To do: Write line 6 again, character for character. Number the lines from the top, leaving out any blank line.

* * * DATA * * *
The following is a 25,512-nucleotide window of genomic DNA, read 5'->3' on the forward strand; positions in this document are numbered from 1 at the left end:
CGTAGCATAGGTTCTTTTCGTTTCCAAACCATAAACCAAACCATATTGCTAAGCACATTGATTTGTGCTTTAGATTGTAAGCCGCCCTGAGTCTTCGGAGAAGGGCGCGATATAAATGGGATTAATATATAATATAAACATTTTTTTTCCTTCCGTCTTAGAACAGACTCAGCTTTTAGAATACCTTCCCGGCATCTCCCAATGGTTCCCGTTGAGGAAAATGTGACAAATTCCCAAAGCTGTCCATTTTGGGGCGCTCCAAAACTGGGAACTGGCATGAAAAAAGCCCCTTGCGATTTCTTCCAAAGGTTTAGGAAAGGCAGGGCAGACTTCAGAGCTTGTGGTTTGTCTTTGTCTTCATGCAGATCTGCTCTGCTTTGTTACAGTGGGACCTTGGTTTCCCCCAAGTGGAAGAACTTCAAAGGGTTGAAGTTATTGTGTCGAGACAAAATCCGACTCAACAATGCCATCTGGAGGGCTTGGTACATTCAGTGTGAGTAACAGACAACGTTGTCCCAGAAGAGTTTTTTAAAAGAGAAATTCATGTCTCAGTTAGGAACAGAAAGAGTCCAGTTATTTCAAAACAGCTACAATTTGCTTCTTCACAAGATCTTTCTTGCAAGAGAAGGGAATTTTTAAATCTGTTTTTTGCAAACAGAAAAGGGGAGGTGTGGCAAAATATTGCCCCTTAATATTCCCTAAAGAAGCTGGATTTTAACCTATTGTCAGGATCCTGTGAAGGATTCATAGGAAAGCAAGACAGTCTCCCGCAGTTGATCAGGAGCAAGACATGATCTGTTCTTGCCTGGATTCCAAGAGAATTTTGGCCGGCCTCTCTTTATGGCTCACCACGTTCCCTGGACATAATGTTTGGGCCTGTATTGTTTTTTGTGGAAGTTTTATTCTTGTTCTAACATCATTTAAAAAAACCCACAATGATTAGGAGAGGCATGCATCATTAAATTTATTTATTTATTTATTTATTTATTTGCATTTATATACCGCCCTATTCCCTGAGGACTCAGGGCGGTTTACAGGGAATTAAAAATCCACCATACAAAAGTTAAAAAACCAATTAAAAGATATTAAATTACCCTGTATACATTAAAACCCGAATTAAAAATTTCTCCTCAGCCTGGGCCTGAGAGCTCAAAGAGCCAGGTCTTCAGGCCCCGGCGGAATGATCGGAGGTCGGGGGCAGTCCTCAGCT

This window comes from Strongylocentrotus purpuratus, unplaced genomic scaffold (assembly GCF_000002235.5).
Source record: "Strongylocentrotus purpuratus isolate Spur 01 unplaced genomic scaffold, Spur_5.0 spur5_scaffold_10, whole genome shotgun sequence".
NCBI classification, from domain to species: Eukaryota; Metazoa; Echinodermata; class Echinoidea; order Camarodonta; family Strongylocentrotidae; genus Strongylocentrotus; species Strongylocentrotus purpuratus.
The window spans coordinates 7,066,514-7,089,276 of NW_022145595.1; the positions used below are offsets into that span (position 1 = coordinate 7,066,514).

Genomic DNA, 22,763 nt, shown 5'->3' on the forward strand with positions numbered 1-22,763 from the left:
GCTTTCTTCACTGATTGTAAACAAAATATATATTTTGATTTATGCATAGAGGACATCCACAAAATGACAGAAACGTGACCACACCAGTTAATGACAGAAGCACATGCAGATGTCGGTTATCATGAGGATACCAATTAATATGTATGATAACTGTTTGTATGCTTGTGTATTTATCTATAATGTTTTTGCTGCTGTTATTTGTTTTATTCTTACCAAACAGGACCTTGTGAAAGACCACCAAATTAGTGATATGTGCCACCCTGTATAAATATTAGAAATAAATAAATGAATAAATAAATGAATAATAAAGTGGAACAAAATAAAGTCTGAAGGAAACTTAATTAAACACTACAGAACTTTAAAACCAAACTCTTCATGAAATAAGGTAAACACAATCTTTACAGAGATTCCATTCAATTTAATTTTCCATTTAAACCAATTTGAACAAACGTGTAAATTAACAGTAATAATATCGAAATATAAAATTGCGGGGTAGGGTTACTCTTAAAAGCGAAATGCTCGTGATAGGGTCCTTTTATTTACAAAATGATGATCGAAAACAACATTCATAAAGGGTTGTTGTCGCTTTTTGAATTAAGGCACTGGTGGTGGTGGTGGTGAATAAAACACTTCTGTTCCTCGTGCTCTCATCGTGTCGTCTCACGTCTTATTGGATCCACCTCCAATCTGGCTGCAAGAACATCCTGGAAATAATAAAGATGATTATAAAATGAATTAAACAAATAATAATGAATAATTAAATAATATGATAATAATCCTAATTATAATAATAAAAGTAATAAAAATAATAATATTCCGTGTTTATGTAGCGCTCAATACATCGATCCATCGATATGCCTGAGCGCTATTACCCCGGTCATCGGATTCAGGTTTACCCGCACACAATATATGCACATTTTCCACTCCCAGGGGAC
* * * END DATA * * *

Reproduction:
The window spans coordinates 7,066,514-7,089,276 of NW_022145595.1; the positions used below are offsets into that span (position 1 = coordinate 7,066,514).